executive, and the judicial. I also reflected on the
manner which government is the greatest reflection
on human nature. – I arg —
– Thank you, gentlemen. – Thank you, gentlemen. Mr. Jefferson, as I recall,
sir, you were in France during the convention
and ratification debate. – That is correct, you know your history. – And isn’t it correct,
sir, that you had replaced Dr. Franklin as minister to France? – Not quite. No, I did not replace
him, I succeeded him. Dr. Franklin could never be replaced. – Indeed, well, I do
stand corrected on that. – We owed, indeed we
owed much to the French as they helped us acquire
our liberties from England. Remember, they gave us
the Marquis du Lafayette. But it was a different country when I took up my post in 1784. The indecencies, the
assaults on human liberties that brought about the French Revolution in many ways were a repeat of the abuses that brought about our own revolution. I had seen it all before. – We call that deja vu. – Oh, ho ho! Tres bien! And you know a little French, as well. – Well… – Yes, there were similarities… And some differences. In Boston, Americans
threw tea in the harbor. In Paris, the French stormed the Bastille. I saw it happened! And do you recall what date that was? – Bastille Day is July 14th. – Oh, bravo, quite correct. The 14th of July 17 and 89. On that date, I witness first-hand the outbreak of the French Revolution. And we all know what that led to. – Louis the XVI and Marie
Antoinette would be no more. – And that was the end
of monarchy in France. It impressed upon me the
need to add a Bill of Rights to the Constitution that
Mr. Madison, Mr. Hamilton, and others had hammered
out back in Philadelphia. A list of the guarantees
of individual liberties that government could not infringe upon. – At first, I objected to
Mr. Jefferson’s proposal. – Why so? – I believed state governments were sufficient guarantors
of personal liberties. – I didn’t support Mr.
Jefferson’s proposal either. In Federalist number 84, I
argued that such guarantees are already inherent in
the new Constitution. – What it boiled down
to was that by the end of the convention, we were too worn out to take up debate on the Bill of Rights. We left it to fate,
providence if you will, as to how it would play out. – So? – It turned into a colossal mistake. Whether or not to add a Bill
of Rights became the most contentious issue in the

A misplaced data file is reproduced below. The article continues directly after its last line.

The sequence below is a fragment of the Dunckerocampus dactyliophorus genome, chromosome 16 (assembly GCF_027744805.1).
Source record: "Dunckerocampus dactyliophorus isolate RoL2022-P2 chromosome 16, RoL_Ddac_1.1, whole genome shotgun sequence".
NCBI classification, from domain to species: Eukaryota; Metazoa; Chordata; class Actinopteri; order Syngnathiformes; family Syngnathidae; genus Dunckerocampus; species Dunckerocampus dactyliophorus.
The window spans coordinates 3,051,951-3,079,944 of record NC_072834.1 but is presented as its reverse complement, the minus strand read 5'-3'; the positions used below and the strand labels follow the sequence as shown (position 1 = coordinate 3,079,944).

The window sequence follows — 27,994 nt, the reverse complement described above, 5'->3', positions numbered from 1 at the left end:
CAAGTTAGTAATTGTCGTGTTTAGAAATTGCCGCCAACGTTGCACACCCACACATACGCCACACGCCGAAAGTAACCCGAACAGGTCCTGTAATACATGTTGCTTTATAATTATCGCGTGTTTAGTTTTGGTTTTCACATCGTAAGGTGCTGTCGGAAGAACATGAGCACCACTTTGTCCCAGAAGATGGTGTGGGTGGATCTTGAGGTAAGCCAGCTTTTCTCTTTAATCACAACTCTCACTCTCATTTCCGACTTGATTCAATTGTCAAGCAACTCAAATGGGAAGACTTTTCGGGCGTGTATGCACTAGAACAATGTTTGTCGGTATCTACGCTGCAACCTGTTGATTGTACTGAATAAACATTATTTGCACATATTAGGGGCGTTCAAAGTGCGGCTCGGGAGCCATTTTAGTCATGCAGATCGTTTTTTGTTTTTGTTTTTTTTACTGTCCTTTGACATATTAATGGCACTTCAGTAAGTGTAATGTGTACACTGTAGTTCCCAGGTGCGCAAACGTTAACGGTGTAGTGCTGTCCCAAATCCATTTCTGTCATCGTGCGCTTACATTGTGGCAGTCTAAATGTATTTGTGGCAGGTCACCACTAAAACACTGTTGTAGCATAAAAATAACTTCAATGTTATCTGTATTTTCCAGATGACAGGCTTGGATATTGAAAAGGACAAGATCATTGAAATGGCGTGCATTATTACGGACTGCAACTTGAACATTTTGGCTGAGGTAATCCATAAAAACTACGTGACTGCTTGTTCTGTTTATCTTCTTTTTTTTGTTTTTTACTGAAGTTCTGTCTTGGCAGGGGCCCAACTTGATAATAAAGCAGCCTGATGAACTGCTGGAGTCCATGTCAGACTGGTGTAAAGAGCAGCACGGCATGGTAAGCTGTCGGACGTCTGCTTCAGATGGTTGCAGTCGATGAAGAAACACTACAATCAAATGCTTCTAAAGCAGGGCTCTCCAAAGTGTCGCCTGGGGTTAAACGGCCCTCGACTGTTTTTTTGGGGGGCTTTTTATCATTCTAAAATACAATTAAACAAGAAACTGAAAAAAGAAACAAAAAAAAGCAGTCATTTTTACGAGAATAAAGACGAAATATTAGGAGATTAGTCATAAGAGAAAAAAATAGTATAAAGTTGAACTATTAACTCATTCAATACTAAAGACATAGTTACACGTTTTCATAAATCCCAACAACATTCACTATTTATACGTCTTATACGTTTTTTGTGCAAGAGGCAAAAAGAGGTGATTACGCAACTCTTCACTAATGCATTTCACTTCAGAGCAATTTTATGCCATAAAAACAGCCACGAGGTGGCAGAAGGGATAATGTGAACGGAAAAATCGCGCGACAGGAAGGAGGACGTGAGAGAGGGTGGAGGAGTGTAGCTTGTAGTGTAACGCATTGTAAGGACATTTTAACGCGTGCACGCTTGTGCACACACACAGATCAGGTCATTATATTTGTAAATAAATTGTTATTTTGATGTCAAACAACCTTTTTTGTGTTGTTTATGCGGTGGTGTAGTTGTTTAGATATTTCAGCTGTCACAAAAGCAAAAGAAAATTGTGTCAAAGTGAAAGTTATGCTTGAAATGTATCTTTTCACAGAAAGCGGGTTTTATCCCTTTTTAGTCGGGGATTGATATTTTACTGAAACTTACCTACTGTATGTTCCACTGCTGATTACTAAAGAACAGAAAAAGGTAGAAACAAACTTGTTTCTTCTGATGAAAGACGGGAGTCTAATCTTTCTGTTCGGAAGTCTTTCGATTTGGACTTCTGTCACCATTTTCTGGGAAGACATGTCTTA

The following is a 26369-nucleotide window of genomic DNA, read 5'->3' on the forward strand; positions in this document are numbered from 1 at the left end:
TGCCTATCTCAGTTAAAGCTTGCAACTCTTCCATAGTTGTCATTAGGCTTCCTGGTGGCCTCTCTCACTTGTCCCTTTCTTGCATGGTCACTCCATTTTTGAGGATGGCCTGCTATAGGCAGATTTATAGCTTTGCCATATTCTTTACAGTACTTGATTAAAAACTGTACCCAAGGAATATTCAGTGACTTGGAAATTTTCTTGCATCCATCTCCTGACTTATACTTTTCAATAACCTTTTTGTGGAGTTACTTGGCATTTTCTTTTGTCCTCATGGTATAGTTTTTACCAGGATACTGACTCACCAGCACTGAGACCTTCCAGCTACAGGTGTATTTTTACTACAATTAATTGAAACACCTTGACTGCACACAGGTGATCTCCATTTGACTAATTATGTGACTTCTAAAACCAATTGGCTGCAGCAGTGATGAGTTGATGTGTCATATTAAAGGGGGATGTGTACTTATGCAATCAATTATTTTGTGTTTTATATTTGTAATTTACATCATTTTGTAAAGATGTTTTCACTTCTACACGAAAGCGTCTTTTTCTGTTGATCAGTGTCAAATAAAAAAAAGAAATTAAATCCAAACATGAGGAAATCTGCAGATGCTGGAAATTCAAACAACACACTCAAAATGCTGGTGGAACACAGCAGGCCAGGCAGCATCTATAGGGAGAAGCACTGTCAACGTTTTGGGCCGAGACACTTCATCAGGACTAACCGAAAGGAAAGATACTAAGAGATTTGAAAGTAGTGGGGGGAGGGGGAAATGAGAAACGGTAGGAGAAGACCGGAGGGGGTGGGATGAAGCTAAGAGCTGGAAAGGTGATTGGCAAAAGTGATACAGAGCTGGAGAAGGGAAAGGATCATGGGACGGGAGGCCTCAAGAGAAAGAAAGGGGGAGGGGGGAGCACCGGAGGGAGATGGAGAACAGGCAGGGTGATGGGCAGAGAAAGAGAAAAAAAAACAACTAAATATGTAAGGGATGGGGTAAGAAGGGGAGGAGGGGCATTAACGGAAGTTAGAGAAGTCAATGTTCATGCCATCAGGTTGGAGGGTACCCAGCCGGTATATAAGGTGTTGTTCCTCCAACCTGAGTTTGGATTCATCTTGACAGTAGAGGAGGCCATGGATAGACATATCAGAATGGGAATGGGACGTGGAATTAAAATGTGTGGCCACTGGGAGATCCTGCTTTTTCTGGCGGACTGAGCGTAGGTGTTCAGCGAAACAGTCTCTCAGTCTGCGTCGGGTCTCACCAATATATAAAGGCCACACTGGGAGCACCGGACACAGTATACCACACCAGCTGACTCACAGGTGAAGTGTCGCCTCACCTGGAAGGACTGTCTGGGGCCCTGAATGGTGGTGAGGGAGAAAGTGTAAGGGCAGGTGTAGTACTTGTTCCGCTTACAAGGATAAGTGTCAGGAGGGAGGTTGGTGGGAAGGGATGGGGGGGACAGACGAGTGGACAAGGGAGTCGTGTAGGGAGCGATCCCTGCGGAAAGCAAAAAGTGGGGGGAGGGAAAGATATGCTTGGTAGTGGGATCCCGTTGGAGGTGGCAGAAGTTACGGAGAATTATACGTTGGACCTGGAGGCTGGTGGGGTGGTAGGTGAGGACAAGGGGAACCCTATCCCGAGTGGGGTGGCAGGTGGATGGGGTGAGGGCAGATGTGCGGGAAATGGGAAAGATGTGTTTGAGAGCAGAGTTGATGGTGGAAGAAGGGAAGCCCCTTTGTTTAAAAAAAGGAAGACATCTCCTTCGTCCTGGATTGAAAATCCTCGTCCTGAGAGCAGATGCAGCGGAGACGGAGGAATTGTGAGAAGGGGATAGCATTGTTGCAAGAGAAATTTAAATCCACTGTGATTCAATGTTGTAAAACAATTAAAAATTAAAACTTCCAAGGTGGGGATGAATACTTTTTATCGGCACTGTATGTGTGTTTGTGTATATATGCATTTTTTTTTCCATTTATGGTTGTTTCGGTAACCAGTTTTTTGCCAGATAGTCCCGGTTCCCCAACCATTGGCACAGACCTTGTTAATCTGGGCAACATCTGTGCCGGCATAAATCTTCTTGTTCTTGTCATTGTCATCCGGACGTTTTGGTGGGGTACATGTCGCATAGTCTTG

ratification debates. In Massachusetts, at their ratifying convention, a fistfight broke out. It didn’t go much better
in my own state, Virginia. Before the Constitution came to a vote, Mr. Henry rose in opposition and launched into another one of his demagogic rants. – Take us back to that moment. – Second of June, 1788,
in convention in Richmond. Eight of the 13 states, one
short of the nine needed, had already ratified the Constitution. This meant that Virginia’s
vote was critical. On the third day of the convention
Mr. Henry took the floor. – Gentlemen. Whither is the spirit of America gone? Whither is the genius of America fled? We drew our spirit of liberty
from our British ancestors, but now, gentlemen, the
American spirit, assisted by the ropes and chains of consolidation,
are about to convert this country into a
powerful and mighty empire. Will there be no checks or
balances in this government? What can avail your
specious, imaginary balances, your rope dancing, chain rattling, ridiculous ideal checks and contrivances. I would make this inquiry of those who composed the federal convention. What right had they to say we the people? Who authorized them to
speak the language of we the people instead of we, the states? The people gave them no
authorization to use their name. The states are the soul
of our confederation. May they remain so. – Thank you, Mr. Henry. So Mr. Madison, how did
the vote go after that? – In spite of Mr. Henry’s
plea, we voted to ratify the Constitution, 89 in favor, 79 against, along with the proposed Bill of Rights. Even with that, Mr.
Henry wasn’t very happy. – Tell me about the Bill of Rights. – We intended them as
amendments to the Constitution. We started out with 17,
we ended up with 10. Without Mr. Jefferson
pestering us from France, we might have ended up with none at all. Or with no Constitution at all. – I happen to have a copy
of the Bill of Rights here. Would you mind reading some to us? – Certainly. Article I. Congress shall make no law
respecting an establishment of religion, or abridging the
freedom of speech, or of the press, or of the right of the
people to peaceably assemble. Two. A well-regulated militia,
being necessary to the security of a free state,
the right of the people to keep and bear arms
shall not be infringed. Three. No soldier shall in time
of peace be quartered in any house without the
consent of the owner. Four. The right of the people to be
secure against unreasonable searches and seizures